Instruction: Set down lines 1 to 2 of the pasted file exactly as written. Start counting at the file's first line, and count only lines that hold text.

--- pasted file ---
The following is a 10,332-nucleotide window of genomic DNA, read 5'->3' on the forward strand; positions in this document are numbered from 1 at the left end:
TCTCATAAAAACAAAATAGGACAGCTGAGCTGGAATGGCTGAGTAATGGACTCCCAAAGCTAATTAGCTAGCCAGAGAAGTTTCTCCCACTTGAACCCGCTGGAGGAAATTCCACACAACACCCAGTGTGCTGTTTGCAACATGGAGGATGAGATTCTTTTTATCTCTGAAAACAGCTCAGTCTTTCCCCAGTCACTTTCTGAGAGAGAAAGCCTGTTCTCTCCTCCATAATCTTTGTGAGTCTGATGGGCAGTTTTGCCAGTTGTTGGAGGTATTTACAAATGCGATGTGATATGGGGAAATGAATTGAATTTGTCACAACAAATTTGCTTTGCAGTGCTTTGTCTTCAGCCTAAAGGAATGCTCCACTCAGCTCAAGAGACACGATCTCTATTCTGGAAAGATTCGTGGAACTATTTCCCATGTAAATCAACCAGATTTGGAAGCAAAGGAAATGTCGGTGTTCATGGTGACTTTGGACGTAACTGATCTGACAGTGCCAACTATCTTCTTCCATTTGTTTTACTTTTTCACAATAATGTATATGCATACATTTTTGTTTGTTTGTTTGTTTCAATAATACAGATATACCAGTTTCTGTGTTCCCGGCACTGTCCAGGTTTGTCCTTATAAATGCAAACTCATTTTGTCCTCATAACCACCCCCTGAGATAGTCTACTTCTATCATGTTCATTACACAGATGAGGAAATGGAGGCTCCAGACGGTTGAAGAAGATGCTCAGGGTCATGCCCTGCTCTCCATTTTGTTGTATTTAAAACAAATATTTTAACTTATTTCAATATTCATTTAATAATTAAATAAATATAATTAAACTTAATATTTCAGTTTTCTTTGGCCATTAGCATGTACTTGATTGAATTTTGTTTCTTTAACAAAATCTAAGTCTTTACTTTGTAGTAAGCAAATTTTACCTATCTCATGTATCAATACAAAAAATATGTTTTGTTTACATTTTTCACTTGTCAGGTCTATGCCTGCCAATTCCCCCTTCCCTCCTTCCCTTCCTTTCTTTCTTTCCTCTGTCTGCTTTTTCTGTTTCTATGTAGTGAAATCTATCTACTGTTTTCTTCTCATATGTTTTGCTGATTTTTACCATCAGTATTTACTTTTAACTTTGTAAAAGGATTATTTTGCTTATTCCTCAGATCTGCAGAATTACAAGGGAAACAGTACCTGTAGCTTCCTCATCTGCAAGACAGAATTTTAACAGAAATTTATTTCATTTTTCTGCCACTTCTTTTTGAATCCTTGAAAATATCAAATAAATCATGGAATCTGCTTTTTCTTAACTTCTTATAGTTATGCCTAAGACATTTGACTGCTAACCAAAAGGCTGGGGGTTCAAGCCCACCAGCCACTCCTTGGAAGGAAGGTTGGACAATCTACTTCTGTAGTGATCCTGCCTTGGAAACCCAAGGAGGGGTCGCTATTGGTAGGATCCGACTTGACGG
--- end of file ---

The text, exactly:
The following is a 10,332-nucleotide window of genomic DNA, read 5'->3' on the forward strand; positions in this document are numbered from 1 at the left end:
TCTCATAAAAACAAAATAGGACAGCTGAGCTGGAATGGCTGAGTAATGGACTCCCAAAGCTAATTAGCTAGCCAGAGAAGTTTCTCCCACTTGAACCCGCTGGAGGAAATTCCACACAACACCCAGTGTGCTGTTTGCAACATGGAGGATGAGATTCTTTTTATCTCTGAAAACAGCTCAGTCTTTCCCCAGTCACTTTCTGAGAGAGAAAGCCTGTTCTCTCCTCCATAATCTTTGTGAGTCTGATGGGCAGTTTTGCCAGTTGTTGGAGGTATTTACAAATGCGATGTGATATGGGGAAATGAATTGAATTTGTCACAACAAATTTGCTTTGCAGTGCTTTGTCTTCAGCCTAAAGGAATGCTCCACTCAGCTCAAGAGACACGATCTCTATTCTGGAAAGATTCGTGGAACTATTTCCCATGTAAATCAACCAGATTTGGAAGCAAAGGAAATGTCGGTGTTCATGGTGACTTTGGACGTAACTGATCTGACAGTGCCAACTATCTTCTTCCATTTGTTTTACTTTTTCACAATAATGTATATGCATACATTTTTGTTTGTTTGTTTGTTTCAATAATACAGATATACCAGTTTCTGTGTTCCCGGCACTGTCCAGGTTTGTCCTTATAAATGCAAACTCATTTTGTCCTCATAACCACCCCCTGAGATAGTCTACTTCTATCATGTTCATTACACAGATGAGGAAATGGAGGCTCCAGACGGTTGAAGAAGATGCTCAGGGTCATGCCCTGCTCTCCATTTTGTTGTATTTAAAACAAATATTTTAACTTATTTCAATATTCATTTAATAATTAAATAAATATAATTAAACTTAATATTTCAGTTTTCTTTGGCCATTAGCATGTACTTGATTGAATTTTGTTTCTTTAACAAAATCTAAGTCTTTACTTTGTAGTAAGCAAATTTTACCTATCTCATGTATCAATACAAAAAATATGTTTTGTTTACATTTTTCACTTGTCAGGTCTATGCCTGCCAATTCCCCCTTCCCTCCTTCCCTTCCTTTCTTTCTTTCCTCTGTCTGCTTTTTCTGTTTCTATGTAGTGAAATCTATCTACTGTTTTCTTCTCATATGTTTTGCTGATTTTTACCATCAGTATTTACTTTTAACTTTGTAAAAGGATTATTTTGCTTATTCCTCAGATCTGCAGAATTACAAGGGAAACAGTACCTGTAGCTTCCTCATCTGCAAGACAGAATTTTAACAGAAATTTATTTCATTTTTCTGCCACTTCTTTTTGAATCCTTGAAAATATCAAATAAATCATGGAATCTGCTTTTTCTTAACTTCTTATAGTTATGCCTAAGACATTTGACTGCTAACCAAAAGGCTGGGGGTTCAAGCCCACCAGCCACTCCTTGGAAGGAAGGTTGGACAATCTACTTCTGTAGTGATCCTGCCTTGGAAACCCAAGGAGGGGTCGCTATTGGTAGGATCCGACTTGACGG